concurrence of the new debtor. Exception

Requisites 1. The creditor pays another creditor who is


preferred, without the debtors knowledge
1. Initiative for substitution must emanate 2. A third person is not interested in the
from the old debtor obligation pays with the express or tacit
2. Consent of the new debtor approval of the debtor
3. Acceptance by the creditor 3. Even without the debtor’s knowledge, a
person interested in the fulfillment of the
Effect of Payment by the New Debtor obligation pays without prejudice to the
effects of confusion as to the latter’s share
The new debtor is entitled to reimbursement
of the entire amount paid and subrogation.
Magdalena Estates, Inc. v.
Effect of Insolvency of the New Debtor Spouses Rodriguez
The mere fact that the creditor accepts
The creditor can sue the old debtor when the payments from a third person who agreed to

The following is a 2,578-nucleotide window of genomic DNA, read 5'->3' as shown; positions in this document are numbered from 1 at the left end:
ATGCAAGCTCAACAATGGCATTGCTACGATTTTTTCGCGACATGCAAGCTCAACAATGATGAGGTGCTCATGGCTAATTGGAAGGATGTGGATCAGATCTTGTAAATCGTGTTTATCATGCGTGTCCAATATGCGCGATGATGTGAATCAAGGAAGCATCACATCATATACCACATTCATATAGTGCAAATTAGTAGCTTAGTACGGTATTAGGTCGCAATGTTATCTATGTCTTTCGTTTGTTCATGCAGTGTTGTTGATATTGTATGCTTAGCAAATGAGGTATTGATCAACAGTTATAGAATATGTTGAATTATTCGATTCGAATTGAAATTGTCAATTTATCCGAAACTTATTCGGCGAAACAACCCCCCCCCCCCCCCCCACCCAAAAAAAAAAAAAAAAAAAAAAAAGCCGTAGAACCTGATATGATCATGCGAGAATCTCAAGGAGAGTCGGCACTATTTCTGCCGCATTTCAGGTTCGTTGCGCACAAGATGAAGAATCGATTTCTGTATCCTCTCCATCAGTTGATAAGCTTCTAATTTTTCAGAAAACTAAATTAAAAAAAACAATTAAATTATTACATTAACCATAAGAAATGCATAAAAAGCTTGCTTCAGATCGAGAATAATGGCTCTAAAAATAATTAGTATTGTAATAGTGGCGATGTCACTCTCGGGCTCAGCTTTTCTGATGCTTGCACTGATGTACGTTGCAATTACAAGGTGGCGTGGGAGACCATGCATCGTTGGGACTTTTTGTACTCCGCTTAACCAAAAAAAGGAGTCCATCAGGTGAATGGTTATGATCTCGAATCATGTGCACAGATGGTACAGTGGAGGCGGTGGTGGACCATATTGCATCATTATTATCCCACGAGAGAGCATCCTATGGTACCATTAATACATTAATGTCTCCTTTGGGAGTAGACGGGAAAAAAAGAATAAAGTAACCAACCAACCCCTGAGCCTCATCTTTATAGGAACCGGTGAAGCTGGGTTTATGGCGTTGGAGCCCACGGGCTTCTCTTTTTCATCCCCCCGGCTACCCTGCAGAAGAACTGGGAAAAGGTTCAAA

insolvency was prior to the delegation and assume the obligation, when there is no
publicly known or when the old debtor knew agreement that the first debtor shall be
of such insolvency at the time he delegated released from the responsibility does not
the obligation. constitute obligation.

Effects of Novation to Accessory


Kabankalan Sugar Co., Inc v.
When the principal obligation is extinguished Josefa Pacheco
in consequence of a novation, accessory When an easement of right of way is one of
obligation must subsist only insofar as they the principal conditions of a contract, and the
may benefit 3rd persons who did not give duration of said easement is specified, the
consent. reduction of said period in a subsequent
contract, wherein the same obligation is one